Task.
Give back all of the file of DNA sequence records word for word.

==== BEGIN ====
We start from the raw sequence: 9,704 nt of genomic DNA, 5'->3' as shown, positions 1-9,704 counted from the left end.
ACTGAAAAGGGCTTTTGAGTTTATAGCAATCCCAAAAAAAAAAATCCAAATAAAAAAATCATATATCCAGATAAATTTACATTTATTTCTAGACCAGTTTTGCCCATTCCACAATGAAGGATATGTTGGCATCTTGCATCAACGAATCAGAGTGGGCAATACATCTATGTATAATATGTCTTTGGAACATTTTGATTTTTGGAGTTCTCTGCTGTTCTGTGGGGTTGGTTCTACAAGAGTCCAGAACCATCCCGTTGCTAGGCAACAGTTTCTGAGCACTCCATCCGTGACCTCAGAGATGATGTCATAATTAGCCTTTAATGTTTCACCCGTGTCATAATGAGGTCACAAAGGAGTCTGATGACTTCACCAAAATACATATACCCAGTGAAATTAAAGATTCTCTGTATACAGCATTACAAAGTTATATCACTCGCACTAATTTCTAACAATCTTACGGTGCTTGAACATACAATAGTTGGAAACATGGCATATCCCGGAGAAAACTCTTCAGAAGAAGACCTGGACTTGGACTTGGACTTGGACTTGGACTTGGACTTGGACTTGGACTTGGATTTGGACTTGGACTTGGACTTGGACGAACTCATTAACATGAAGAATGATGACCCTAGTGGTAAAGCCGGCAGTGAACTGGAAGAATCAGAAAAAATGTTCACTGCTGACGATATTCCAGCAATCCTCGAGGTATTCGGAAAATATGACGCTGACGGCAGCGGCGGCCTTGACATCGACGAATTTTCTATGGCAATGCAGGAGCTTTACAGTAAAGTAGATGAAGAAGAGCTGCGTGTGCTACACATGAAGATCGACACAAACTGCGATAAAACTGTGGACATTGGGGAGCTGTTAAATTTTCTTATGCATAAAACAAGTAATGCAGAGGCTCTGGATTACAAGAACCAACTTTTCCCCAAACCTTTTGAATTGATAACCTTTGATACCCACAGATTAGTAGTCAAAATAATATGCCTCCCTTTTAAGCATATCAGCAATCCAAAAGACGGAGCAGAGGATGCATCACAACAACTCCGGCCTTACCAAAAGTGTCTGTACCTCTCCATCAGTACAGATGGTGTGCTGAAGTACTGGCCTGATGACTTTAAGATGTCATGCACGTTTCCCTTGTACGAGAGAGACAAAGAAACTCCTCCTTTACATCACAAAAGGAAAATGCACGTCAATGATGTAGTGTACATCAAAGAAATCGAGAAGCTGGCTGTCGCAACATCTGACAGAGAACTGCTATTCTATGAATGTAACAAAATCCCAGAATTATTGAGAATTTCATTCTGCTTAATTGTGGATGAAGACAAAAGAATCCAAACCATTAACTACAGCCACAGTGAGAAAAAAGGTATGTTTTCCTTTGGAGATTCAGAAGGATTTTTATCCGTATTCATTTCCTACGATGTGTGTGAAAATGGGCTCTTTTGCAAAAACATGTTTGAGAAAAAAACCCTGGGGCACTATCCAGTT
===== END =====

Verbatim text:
We start from the raw sequence: 9,704 nt of genomic DNA, 5'->3' as shown, positions 1-9,704 counted from the left end.
ACTGAAAAGGGCTTTTGAGTTTATAGCAATCCCAAAAAAAAAAATCCAAATAAAAAAATCATATATCCAGATAAATTTACATTTATTTCTAGACCAGTTTTGCCCATTCCACAATGAAGGATATGTTGGCATCTTGCATCAACGAATCAGAGTGGGCAATACATCTATGTATAATATGTCTTTGGAACATTTTGATTTTTGGAGTTCTCTGCTGTTCTGTGGGGTTGGTTCTACAAGAGTCCAGAACCATCCCGTTGCTAGGCAACAGTTTCTGAGCACTCCATCCGTGACCTCAGAGATGATGTCATAATTAGCCTTTAATGTTTCACCCGTGTCATAATGAGGTCACAAAGGAGTCTGATGACTTCACCAAAATACATATACCCAGTGAAATTAAAGATTCTCTGTATACAGCATTACAAAGTTATATCACTCGCACTAATTTCTAACAATCTTACGGTGCTTGAACATACAATAGTTGGAAACATGGCATATCCCGGAGAAAACTCTTCAGAAGAAGACCTGGACTTGGACTTGGACTTGGACTTGGACTTGGACTTGGACTTGGACTTGGATTTGGACTTGGACTTGGACTTGGACGAACTCATTAACATGAAGAATGATGACCCTAGTGGTAAAGCCGGCAGTGAACTGGAAGAATCAGAAAAAATGTTCACTGCTGACGATATTCCAGCAATCCTCGAGGTATTCGGAAAATATGACGCTGACGGCAGCGGCGGCCTTGACATCGACGAATTTTCTATGGCAATGCAGGAGCTTTACAGTAAAGTAGATGAAGAAGAGCTGCGTGTGCTACACATGAAGATCGACACAAACTGCGATAAAACTGTGGACATTGGGGAGCTGTTAAATTTTCTTATGCATAAAACAAGTAATGCAGAGGCTCTGGATTACAAGAACCAACTTTTCCCCAAACCTTTTGAATTGATAACCTTTGATACCCACAGATTAGTAGTCAAAATAATATGCCTCCCTTTTAAGCATATCAGCAATCCAAAAGACGGAGCAGAGGATGCATCACAACAACTCCGGCCTTACCAAAAGTGTCTGTACCTCTCCATCAGTACAGATGGTGTGCTGAAGTACTGGCCTGATGACTTTAAGATGTCATGCACGTTTCCCTTGTACGAGAGAGACAAAGAAACTCCTCCTTTACATCACAAAAGGAAAATGCACGTCAATGATGTAGTGTACATCAAAGAAATCGAGAAGCTGGCTGTCGCAACATCTGACAGAGAACTGCTATTCTATGAATGTAACAAAATCCCAGAATTATTGAGAATTTCATTCTGCTTAATTGTGGATGAAGACAAAAGAATCCAAACCATTAACTACAGCCACAGTGAGAAAAAAGGTATGTTTTCCTTTGGAGATTCAGAAGGATTTTTATCCGTATTCATTTCCTACGATGTGTGTGAAAATGGGCTCTTTTGCAAAAACATGTTTGAGAAAAAAACCCTGGGGCACTATCCAGTT